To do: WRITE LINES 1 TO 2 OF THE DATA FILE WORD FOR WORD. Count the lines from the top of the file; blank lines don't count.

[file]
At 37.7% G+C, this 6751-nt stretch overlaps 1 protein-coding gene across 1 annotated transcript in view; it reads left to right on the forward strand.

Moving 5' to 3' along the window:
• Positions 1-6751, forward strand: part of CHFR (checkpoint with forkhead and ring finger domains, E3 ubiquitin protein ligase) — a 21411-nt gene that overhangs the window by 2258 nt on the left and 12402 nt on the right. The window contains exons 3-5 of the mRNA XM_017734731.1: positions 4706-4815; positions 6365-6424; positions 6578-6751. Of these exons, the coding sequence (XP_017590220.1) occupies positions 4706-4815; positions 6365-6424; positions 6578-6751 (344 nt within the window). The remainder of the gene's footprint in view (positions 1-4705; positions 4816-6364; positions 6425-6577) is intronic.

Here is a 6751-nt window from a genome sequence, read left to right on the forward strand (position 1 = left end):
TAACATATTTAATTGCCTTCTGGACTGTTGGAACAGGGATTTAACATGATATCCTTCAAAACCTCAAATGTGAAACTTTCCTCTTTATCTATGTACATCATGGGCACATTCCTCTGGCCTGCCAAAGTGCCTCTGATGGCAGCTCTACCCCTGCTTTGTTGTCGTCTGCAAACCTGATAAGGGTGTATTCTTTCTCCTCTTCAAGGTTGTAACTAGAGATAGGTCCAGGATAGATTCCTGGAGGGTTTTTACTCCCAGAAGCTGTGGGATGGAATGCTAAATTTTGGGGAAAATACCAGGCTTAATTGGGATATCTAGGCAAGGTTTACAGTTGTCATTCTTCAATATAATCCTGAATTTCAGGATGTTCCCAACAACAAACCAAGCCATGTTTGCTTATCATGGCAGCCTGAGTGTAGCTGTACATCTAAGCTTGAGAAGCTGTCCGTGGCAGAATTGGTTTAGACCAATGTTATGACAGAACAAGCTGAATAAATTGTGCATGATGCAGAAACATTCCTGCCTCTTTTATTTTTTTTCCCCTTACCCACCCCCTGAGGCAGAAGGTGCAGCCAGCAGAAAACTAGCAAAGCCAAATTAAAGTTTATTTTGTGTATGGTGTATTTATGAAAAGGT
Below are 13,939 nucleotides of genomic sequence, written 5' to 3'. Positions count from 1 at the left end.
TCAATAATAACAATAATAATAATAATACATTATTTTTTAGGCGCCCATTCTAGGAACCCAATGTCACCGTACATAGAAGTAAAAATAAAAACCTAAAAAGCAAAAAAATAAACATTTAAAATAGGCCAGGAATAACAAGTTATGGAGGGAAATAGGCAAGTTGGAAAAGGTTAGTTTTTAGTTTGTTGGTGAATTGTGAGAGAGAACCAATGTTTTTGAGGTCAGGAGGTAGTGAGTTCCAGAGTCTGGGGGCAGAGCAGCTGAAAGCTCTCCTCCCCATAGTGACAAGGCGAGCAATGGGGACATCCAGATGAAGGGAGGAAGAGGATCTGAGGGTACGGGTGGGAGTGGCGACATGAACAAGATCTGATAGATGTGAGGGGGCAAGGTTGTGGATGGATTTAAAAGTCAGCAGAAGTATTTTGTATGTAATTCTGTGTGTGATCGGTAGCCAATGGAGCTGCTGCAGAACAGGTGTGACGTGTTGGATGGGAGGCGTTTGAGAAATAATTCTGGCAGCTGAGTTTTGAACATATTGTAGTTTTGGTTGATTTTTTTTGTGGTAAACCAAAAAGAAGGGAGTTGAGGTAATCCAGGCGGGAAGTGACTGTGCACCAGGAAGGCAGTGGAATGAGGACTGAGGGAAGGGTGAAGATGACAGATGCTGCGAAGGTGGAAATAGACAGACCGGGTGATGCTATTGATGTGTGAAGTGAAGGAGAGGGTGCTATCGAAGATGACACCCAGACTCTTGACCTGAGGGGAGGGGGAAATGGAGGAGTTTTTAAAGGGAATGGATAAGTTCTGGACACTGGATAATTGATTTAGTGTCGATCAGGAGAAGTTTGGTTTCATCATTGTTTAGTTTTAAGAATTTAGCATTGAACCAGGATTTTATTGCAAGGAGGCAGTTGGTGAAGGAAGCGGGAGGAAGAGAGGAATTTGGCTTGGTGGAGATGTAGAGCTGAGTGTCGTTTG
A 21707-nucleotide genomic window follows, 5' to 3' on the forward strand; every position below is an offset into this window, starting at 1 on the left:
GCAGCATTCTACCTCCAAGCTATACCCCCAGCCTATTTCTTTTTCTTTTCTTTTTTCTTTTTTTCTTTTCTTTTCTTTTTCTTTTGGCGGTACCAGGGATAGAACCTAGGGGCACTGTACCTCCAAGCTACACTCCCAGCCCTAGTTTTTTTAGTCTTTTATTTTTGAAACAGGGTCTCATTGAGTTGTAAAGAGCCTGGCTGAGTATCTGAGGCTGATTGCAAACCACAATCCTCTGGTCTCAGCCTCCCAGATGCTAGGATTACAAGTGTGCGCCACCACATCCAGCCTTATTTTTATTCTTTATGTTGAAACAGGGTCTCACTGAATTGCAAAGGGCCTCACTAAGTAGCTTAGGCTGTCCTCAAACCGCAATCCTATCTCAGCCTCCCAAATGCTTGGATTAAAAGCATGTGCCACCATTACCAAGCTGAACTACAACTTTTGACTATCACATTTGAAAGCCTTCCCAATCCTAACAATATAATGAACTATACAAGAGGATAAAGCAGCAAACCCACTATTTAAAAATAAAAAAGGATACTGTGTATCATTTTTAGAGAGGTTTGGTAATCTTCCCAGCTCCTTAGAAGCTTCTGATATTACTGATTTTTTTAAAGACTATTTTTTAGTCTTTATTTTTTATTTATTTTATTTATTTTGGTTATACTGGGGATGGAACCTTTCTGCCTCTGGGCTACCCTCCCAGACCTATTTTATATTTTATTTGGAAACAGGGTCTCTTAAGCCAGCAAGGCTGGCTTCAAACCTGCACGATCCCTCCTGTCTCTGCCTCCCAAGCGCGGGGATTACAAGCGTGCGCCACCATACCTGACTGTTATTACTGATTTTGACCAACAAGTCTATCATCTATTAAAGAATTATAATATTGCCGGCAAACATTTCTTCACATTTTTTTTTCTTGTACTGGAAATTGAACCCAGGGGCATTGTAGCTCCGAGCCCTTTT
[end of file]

At 37.7% G+C, this 6751-nt stretch overlaps 1 protein-coding gene across 1 annotated transcript in view; it reads left to right on the forward strand.

Moving 5' to 3' along the window: